Trained humans can exercise safely in extreme dry heat when drinking water ad libitum

J Sports Sci. 2011 Sep;29(12):1233-41. doi: 10.1080/02640414.2011.587195. Epub 2011 Jul 22.


Guidelines to establish safe environmental exercise conditions are partly based on thermal prescriptive zones. Yet there are reports of self-paced human athletic performances in extreme heat. Eighteen participants undertook a 25-km route march in a dry bulb temperature reaching 44.3°C. The mean (± s) age of the participants was 26.0 ± 3.7 years. Their mean ad libitum water intake was 1264 ± 229 mL · h(-1). Predicted sweat rate was 1789 ± 267 mL · h(-1). Despite an average body mass loss of 2.73 ± 0.98 kg, plasma osmolality and serum sodium concentration did not change significantly during exercise. Total body water fell 1.47 kg during exercise. However, change in body mass did not accurately predict changes in total body water as a 1:1 ratio. There was a significant relationship (negative slope) between post-exercise serum sodium concentration and changes in both body mass and percent total body water. There was no relationship between percent body mass loss and peak exercise core temperature (39 ± 0.9°C) or exercise time. We conclude that participants maintained plasma osmolality, serum sodium concentration, and safe core temperatures by (1) adopting a pacing strategy, (2) high rates of ad libitum water intake, and (3) by a small reduction in total body water to maintain serum sodium concentration. Our findings support the hypothesis that humans are the mammals with the greatest capacity for exercising in extreme heat.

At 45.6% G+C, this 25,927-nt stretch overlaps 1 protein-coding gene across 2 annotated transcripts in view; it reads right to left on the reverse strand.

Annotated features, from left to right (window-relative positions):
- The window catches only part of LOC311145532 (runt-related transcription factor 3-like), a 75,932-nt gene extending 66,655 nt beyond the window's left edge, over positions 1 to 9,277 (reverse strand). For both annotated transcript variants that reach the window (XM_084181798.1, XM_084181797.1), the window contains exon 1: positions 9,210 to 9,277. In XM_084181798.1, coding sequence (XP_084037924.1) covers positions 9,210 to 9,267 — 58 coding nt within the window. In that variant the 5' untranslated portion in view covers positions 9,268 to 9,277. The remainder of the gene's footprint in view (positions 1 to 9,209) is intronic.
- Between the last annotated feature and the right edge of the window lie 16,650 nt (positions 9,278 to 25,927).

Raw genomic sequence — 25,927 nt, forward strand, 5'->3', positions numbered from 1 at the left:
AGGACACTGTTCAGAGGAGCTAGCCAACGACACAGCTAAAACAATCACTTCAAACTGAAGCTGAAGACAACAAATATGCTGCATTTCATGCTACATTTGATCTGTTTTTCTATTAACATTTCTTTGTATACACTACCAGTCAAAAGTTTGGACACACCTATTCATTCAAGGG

Publication types

  • Clinical Trial

MeSH terms

  • Adult
  • Body Water / metabolism
  • Body Weight
  • Dehydration*
  • Drinking / physiology*
  • Exercise / physiology*
  • Hot Temperature*
  • Humans
  • Male
  • Military Personnel
  • Osmolar Concentration
  • Physical Education and Training
  • Sodium / blood
  • South Africa
  • Sweat
  • Sweating*
  • Walking / physiology*
  • Young Adult


  • Sodium